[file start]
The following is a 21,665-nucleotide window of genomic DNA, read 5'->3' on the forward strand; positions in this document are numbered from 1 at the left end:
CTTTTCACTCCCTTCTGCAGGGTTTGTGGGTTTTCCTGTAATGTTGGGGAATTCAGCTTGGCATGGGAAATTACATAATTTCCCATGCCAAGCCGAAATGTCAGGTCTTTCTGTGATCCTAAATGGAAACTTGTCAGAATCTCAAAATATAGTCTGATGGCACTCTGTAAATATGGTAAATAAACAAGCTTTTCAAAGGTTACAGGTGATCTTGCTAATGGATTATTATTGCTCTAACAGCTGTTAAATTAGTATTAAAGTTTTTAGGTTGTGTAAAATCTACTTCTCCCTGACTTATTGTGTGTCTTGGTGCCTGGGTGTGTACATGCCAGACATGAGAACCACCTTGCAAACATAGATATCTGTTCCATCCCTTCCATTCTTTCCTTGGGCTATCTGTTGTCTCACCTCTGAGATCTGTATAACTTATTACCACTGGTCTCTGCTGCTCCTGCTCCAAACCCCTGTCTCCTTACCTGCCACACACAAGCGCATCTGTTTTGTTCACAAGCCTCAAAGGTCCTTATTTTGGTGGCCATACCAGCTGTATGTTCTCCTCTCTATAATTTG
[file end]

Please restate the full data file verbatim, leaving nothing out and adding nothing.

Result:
The following is a 21,665-nucleotide window of genomic DNA, read 5'->3' on the forward strand; positions in this document are numbered from 1 at the left end:
CTTTTCACTCCCTTCTGCAGGGTTTGTGGGTTTTCCTGTAATGTTGGGGAATTCAGCTTGGCATGGGAAATTACATAATTTCCCATGCCAAGCCGAAATGTCAGGTCTTTCTGTGATCCTAAATGGAAACTTGTCAGAATCTCAAAATATAGTCTGATGGCACTCTGTAAATATGGTAAATAAACAAGCTTTTCAAAGGTTACAGGTGATCTTGCTAATGGATTATTATTGCTCTAACAGCTGTTAAATTAGTATTAAAGTTTTTAGGTTGTGTAAAATCTACTTCTCCCTGACTTATTGTGTGTCTTGGTGCCTGGGTGTGTACATGCCAGACATGAGAACCACCTTGCAAACATAGATATCTGTTCCATCCCTTCCATTCTTTCCTTGGGCTATCTGTTGTCTCACCTCTGAGATCTGTATAACTTATTACCACTGGTCTCTGCTGCTCCTGCTCCAAACCCCTGTCTCCTTACCTGCCACACACAAGCGCATCTGTTTTGTTCACAAGCCTCAAAGGTCCTTATTTTGGTGGCCATACCAGCTGTATGTTCTCCTCTCTATAATTTG